Reinventing your life as an expat - Part 1
Reinvention, what does it really mean? Do you discard everything that is familiar? Do you get the chance to start from the beginning with a clean slate? Do you reshape what you already have, or do you completely redo it differently? Do you revive what has been dormant? The answer is "yes." Of course, your circumstances surrounding your life will guide you in the entire process of reinvention.
When I first arrived in the Netherlands, and after the initial stages of culture shock started to wear-off, I felt as if my life had come to a halt. I had no job, no friends and no social support system. I missed my family back home and had no idea who I was anymore. I joined some expat groups, and yet they did not seem to give me a hint of what was going on within me. Some expat women appeared happy and had it all in control in their lives - whereas I felt like I was on a train heading for destination unknown.
One day, I shared with an expat girlfriend how misplaced I felt in my adopted country. Needless to say, she shared the same feelings of confusion and isolation. After talking, and sharing thoughts and experiences. I started to dig deeper and look further into what I was feeling. It all boiled down to a feeling of having a lost identity.
Who am I and what should I be doing? It feels as if you have to start all over again with really basic questions: Who? What? Where? Sometimes it feels as though you are sliding backwards - when in reality, you’re starting the process of reinventing yourself. In order to do that, you have to go back to the basics and ask those questions.
There are many reasons that individuals choose to reinvent themselves in some capacity at some point in their lives. For others, it’s a product of necessity, when we are forced to change by external factors, which force us to go into survival mode. For expats, reinvention is a "must." We discover we have to repackage all of our skills, talents, experience and knowledge, and present it back into the world with a twist, and put your own personal stamp on it.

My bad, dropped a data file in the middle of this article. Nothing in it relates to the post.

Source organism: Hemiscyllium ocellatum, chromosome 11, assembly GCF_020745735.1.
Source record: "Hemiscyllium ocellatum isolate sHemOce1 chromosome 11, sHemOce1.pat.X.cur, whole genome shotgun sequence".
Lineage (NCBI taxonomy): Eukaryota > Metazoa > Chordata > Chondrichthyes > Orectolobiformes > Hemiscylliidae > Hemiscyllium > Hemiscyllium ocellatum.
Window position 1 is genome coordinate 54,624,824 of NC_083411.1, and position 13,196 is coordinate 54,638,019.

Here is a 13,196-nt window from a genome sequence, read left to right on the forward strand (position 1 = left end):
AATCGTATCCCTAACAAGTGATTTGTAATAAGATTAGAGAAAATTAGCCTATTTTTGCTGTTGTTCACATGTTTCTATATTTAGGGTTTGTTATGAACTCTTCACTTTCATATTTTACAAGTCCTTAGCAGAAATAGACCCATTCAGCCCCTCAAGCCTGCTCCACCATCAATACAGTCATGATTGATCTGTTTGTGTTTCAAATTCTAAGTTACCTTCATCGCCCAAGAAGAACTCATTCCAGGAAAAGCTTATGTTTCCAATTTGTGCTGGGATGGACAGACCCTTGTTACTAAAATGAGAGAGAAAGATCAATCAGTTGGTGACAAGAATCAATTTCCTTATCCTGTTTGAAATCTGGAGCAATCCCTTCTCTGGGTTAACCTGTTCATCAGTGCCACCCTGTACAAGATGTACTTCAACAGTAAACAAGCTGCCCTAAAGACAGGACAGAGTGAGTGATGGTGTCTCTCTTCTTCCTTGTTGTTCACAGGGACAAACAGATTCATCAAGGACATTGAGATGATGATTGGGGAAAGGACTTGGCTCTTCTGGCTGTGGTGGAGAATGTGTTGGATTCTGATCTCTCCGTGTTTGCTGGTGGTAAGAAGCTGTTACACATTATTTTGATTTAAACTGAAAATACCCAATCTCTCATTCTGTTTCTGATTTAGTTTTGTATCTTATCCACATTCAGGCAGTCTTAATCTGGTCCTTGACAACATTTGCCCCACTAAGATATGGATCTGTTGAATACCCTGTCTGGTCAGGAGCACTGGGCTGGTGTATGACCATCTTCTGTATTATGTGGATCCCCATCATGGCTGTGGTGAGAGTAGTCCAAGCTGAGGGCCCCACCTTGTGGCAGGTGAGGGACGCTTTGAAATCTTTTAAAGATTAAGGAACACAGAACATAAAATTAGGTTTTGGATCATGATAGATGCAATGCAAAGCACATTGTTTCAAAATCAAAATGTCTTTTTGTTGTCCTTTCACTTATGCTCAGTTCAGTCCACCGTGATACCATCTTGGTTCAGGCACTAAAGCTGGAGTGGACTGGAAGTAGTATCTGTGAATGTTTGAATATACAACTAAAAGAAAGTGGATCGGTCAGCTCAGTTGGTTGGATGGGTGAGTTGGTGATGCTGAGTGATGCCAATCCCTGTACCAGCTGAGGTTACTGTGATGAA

It is natural and necessary in both life and business to reinvent ourselves so we can continue to grow and achieve results that exceed our capabilities. As expats we are forced to reinvent almost every aspect of our lives when we choose to pick up, and plant ourselves down in another country. There are many reasons why people become expats: job openings, starting a business, a life change, or the ever-popular following your heart strings. Whatever the case may be, you will be making a number of changes.
The single most important step in the process requires an objective assessment of your life. You have to be ready to ask yourself questions, and break through unconscious limitations that we impose on ourselves that hold us back.
Everything you have to do now is a process that would not take a second glance in your home country. You have a new culture to become familiar with, a new house, new job, (or adjusting to a life without a job) or enrolling the kids in school.
We heard the phrase, "with every new beginning is some other beginning’s end." So when we start our journey for reinvention, we must do a general spring cleaning of our mind, body and spirit in order to make room for all the new growth and development we’ll be creating.
For most expats it is a strong desire to have a career, however, many expats are faced with not finding work due to incompatible qualifications, or not fully being integrated in their new country. This alone will take a toll on your mental health creating a level of unhappiness which can lead to identity issues.
You will find yourself asking, "Now what?" You will not only be asking yourself questions, you will be looking for the answers from others with the hope that someone will present you with the answer in a nicely wrapped package, leaving you with the task of opening the box and reading the card that says, "answer found inside." Now, if it was only that simple.
The process of reinvention for an expat can be stressful, and at the same time liberating and exciting. You must go through the process; there are no short-cuts, no cutting corners. The key is to stay excited and focused about the journey and have fun and see the lesson in each step. When you start to reinvent yourself, your stepping into a tunnel, the only way out is through.
Next in the series
› Reinventing Your Life as an Expat - Part 2: Tips & Strategies for a successful journey